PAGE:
“Let the Midnight Special  … shine its light on me… Let the Midnight SPECIAL… shine its ever-loving light on me…” (See previous blog post to listen to the orig track.)

I sat there in the parking lot of the Rest Area by the night freeway. What I think was a tall blackjack oak dripped with very long curling strands of Spanish moss. Some females would love for weaves that long. Blackjack leaves drop in the winter, but during growing season people say they look like the bottom silhouette of the space shuttle. A lone lightpole cast the Rest Area in orange glow. Nobody in the entire world knew where I was. Well besides my iPhone and the NSA. Same set of clothes – old camo pants, blue Old Navy thermal, old blue Adidas kicks. Driving gear. I hate to sit. I stop a lot. My hip (a lady driving out of an Albuquerque parking garage a long time ago when I was walking on a sidewalk fractured it) kills me a lot when I sit too long.

They ended the American Roots program with a cover version of Midnight Special by American rock band John Fogerty and Creedence Clearwater Revival. They may not be black, but this jams.

I ended up driving all night again. Time to arrive already. And finally, somewhere by Lake City, FL, the hardwoods and the “normal” temperate nature of America was over, and the dank wet soil and vegetative smells of the tropics had taken over. An East Indian man had to lock up his convenience store/gas station each time a truck or carload of drunk white girls and their boyfriends came to buy liquor in his adjacent Package Store. Waiting for him to come back, I just wanted a jug of water. I inhaled.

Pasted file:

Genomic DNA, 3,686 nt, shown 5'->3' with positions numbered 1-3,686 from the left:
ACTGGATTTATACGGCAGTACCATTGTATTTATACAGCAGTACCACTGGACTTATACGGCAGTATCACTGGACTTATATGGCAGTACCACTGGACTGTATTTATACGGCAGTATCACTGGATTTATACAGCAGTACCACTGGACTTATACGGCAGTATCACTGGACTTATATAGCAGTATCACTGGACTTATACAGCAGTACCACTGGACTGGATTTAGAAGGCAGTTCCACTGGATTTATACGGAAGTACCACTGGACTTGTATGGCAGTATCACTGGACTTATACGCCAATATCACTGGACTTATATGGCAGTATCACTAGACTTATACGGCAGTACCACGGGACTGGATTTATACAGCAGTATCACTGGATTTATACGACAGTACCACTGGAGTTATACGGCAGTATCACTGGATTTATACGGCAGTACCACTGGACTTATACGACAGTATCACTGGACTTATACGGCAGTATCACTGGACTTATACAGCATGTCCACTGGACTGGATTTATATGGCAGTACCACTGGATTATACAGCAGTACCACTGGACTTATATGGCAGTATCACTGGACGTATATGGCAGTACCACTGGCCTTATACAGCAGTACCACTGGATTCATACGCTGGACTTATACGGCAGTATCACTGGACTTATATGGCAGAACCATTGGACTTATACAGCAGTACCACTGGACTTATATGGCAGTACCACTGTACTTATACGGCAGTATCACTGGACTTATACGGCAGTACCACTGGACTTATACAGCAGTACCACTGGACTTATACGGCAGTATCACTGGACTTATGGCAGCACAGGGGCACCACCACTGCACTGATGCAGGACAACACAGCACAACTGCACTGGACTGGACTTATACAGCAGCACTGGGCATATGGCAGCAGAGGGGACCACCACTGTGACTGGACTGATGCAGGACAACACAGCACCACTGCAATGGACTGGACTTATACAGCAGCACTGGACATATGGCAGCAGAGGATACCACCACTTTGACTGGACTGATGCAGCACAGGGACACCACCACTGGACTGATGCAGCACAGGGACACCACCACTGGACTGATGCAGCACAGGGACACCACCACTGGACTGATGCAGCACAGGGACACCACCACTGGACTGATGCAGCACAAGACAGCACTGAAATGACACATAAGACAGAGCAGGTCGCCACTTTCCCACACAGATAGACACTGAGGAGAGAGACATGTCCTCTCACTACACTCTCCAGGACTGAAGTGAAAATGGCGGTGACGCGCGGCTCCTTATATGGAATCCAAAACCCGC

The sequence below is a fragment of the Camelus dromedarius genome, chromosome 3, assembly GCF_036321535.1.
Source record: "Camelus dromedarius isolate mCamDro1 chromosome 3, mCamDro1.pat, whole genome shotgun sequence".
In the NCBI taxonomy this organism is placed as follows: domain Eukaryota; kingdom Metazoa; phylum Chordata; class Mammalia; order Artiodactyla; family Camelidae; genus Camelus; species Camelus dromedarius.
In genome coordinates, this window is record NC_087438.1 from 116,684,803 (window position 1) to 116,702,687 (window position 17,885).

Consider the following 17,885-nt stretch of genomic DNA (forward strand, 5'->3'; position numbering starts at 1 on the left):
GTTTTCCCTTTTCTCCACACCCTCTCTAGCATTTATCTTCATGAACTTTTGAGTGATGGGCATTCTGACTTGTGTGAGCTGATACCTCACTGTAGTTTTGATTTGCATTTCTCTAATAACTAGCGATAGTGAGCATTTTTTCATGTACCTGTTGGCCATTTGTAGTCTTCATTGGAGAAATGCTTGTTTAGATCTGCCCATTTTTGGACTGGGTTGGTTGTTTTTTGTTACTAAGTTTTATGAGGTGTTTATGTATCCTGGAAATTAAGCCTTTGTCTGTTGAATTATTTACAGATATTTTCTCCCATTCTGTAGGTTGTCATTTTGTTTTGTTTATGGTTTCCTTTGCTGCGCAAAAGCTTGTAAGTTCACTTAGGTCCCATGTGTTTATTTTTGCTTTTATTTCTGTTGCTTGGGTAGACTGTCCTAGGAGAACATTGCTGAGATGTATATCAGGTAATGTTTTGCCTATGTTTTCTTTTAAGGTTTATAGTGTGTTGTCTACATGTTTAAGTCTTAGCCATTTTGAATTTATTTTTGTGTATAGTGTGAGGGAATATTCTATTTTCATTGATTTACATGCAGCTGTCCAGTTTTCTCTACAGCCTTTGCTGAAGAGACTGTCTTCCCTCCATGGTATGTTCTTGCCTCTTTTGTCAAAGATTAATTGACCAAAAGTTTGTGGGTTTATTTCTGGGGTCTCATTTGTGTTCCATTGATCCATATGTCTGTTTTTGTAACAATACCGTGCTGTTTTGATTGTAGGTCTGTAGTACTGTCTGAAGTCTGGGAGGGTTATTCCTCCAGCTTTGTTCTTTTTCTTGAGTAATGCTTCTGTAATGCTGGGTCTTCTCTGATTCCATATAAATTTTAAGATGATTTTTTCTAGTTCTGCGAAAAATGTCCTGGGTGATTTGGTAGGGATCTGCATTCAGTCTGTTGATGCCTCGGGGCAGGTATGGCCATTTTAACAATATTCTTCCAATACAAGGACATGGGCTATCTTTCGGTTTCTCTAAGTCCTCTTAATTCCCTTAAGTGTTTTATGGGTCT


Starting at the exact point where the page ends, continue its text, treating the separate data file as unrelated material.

The Florida Turnpike took me diagonally southeastward through the hinterlands. Signs warned repeatedly of HEAVY FOG. USE EXTREME CAUTION.

I foolhardily tend to dismiss these kinds of things as worries for other people, because I think of myself as being always aware. (Funny I went 80 miles out of my way the first night huh!) Soon night fog swallowed me like an alien world. I did drive carefully. I have no idea what I drove through. I was so surprised how many hours me and that little silver Kia traveled without coming upon any town or city. Occasionally a couple lightpoles rose up, emitting that orange light, shrouded. I did not want any strange fruit. I drove long through what I believe were swamp and trees, but aside from the fog and the very fresh blacktop of the road painted with a very bright reflective white line down its middle, I actually have no idea of where and what I passed through. A couple service plazas, space outpost domes of orange glow in the thick fog and closed for the night except for the bathrooms and the self-serve Shell station, were the only signs of civilization. It’s true I could have been completely in the dark, but cutting diagonally through the middle of the state, it was almost like most of Florida was devoid of people.

Radio station highway: Creedence Clearwater Revival covering Lead Belly in the middle of a northern Florida night.

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  1. Jarid…I am really liking this! Your descriptives enable to me to see, hear, feel and smell [redirect – don't go there…LOL!!!] elements of your journey. The pics, video and music tracks makes me feel a sense of transference to where you are. Looking forward to Part 3!

  2. Pingback: Nothing Like a Black Woman Grabbing Your Butt to Make Your Day (When the Seas Are Too Rough) | Jarid Manos  /  American writer & activist